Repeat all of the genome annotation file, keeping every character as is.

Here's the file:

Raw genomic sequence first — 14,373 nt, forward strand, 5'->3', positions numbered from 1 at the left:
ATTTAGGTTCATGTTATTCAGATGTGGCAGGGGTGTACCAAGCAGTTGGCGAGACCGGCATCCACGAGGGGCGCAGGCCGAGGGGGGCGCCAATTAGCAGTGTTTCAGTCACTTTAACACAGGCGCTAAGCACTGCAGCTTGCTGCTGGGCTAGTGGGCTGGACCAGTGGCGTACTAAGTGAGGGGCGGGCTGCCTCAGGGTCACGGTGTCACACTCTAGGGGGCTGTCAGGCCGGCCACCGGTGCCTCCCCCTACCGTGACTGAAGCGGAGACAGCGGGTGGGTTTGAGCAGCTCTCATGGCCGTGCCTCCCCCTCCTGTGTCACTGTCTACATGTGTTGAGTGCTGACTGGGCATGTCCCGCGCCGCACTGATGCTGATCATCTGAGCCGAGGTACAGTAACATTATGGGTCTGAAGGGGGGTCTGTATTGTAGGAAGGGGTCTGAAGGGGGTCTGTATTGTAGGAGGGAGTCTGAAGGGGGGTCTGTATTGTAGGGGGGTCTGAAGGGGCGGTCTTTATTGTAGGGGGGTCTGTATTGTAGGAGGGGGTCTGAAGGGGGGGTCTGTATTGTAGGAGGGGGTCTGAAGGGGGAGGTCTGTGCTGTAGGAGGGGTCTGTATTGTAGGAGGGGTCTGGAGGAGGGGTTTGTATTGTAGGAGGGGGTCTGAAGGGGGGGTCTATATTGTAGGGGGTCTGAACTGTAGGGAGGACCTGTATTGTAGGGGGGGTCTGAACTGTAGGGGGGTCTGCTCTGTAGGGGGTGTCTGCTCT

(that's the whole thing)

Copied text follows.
Raw genomic sequence first — 14,373 nt, forward strand, 5'->3', positions numbered from 1 at the left:
ATTTAGGTTCATGTTATTCAGATGTGGCAGGGGTGTACCAAGCAGTTGGCGAGACCGGCATCCACGAGGGGCGCAGGCCGAGGGGGGCGCCAATTAGCAGTGTTTCAGTCACTTTAACACAGGCGCTAAGCACTGCAGCTTGCTGCTGGGCTAGTGGGCTGGACCAGTGGCGTACTAAGTGAGGGGCGGGCTGCCTCAGGGTCACGGTGTCACACTCTAGGGGGCTGTCAGGCCGGCCACCGGTGCCTCCCCCTACCGTGACTGAAGCGGAGACAGCGGGTGGGTTTGAGCAGCTCTCATGGCCGTGCCTCCCCCTCCTGTGTCACTGTCTACATGTGTTGAGTGCTGACTGGGCATGTCCCGCGCCGCACTGATGCTGATCATCTGAGCCGAGGTACAGTAACATTATGGGTCTGAAGGGGGGTCTGTATTGTAGGAAGGGGTCTGAAGGGGGTCTGTATTGTAGGAGGGAGTCTGAAGGGGGGTCTGTATTGTAGGGGGGTCTGAAGGGGCGGTCTTTATTGTAGGGGGGTCTGTATTGTAGGAGGGGGTCTGAAGGGGGGGTCTGTATTGTAGGAGGGGGTCTGAAGGGGGAGGTCTGTGCTGTAGGAGGGGTCTGTATTGTAGGAGGGGTCTGGAGGAGGGGTTTGTATTGTAGGAGGGGGTCTGAAGGGGGGGTCTATATTGTAGGGGGTCTGAACTGTAGGGAGGACCTGTATTGTAGGGGGGGTCTGAACTGTAGGGGGGTCTGCTCTGTAGGGGGTGTCTGCTCT